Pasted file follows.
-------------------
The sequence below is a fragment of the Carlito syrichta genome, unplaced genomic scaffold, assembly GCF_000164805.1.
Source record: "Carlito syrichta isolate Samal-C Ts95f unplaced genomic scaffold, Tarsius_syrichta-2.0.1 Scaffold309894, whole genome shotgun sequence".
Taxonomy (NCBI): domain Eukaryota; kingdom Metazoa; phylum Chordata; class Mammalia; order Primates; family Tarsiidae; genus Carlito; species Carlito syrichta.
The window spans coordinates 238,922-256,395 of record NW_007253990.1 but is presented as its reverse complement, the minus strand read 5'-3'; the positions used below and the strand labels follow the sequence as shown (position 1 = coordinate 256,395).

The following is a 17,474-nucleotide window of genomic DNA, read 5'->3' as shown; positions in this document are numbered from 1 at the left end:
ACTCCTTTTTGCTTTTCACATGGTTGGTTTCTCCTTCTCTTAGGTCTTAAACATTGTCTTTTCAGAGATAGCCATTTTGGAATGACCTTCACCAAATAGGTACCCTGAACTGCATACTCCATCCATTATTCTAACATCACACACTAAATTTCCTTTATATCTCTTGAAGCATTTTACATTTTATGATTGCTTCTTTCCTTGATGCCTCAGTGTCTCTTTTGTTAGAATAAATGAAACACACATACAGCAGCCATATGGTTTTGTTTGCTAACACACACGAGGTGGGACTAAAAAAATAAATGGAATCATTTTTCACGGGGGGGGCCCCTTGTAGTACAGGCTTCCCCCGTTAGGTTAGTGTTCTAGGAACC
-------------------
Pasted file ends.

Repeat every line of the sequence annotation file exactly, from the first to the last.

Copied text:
The sequence below is a fragment of the Carlito syrichta genome, unplaced genomic scaffold, assembly GCF_000164805.1.
Source record: "Carlito syrichta isolate Samal-C Ts95f unplaced genomic scaffold, Tarsius_syrichta-2.0.1 Scaffold309894, whole genome shotgun sequence".
Taxonomy (NCBI): domain Eukaryota; kingdom Metazoa; phylum Chordata; class Mammalia; order Primates; family Tarsiidae; genus Carlito; species Carlito syrichta.
The window spans coordinates 238,922-256,395 of record NW_007253990.1 but is presented as its reverse complement, the minus strand read 5'-3'; the positions used below and the strand labels follow the sequence as shown (position 1 = coordinate 256,395).

The following is a 17,474-nucleotide window of genomic DNA, read 5'->3' as shown; positions in this document are numbered from 1 at the left end:
ACTCCTTTTTGCTTTTCACATGGTTGGTTTCTCCTTCTCTTAGGTCTTAAACATTGTCTTTTCAGAGATAGCCATTTTGGAATGACCTTCACCAAATAGGTACCCTGAACTGCATACTCCATCCATTATTCTAACATCACACACTAAATTTCCTTTATATCTCTTGAAGCATTTTACATTTTATGATTGCTTCTTTCCTTGATGCCTCAGTGTCTCTTTTGTTAGAATAAATGAAACACACATACAGCAGCCATATGGTTTTGTTTGCTAACACACACGAGGTGGGACTAAAAAAATAAATGGAATCATTTTTCACGGGGGGGGCCCCTTGTAGTACAGGCTTCCCCCGTTAGGTTAGTGTTCTAGGAACC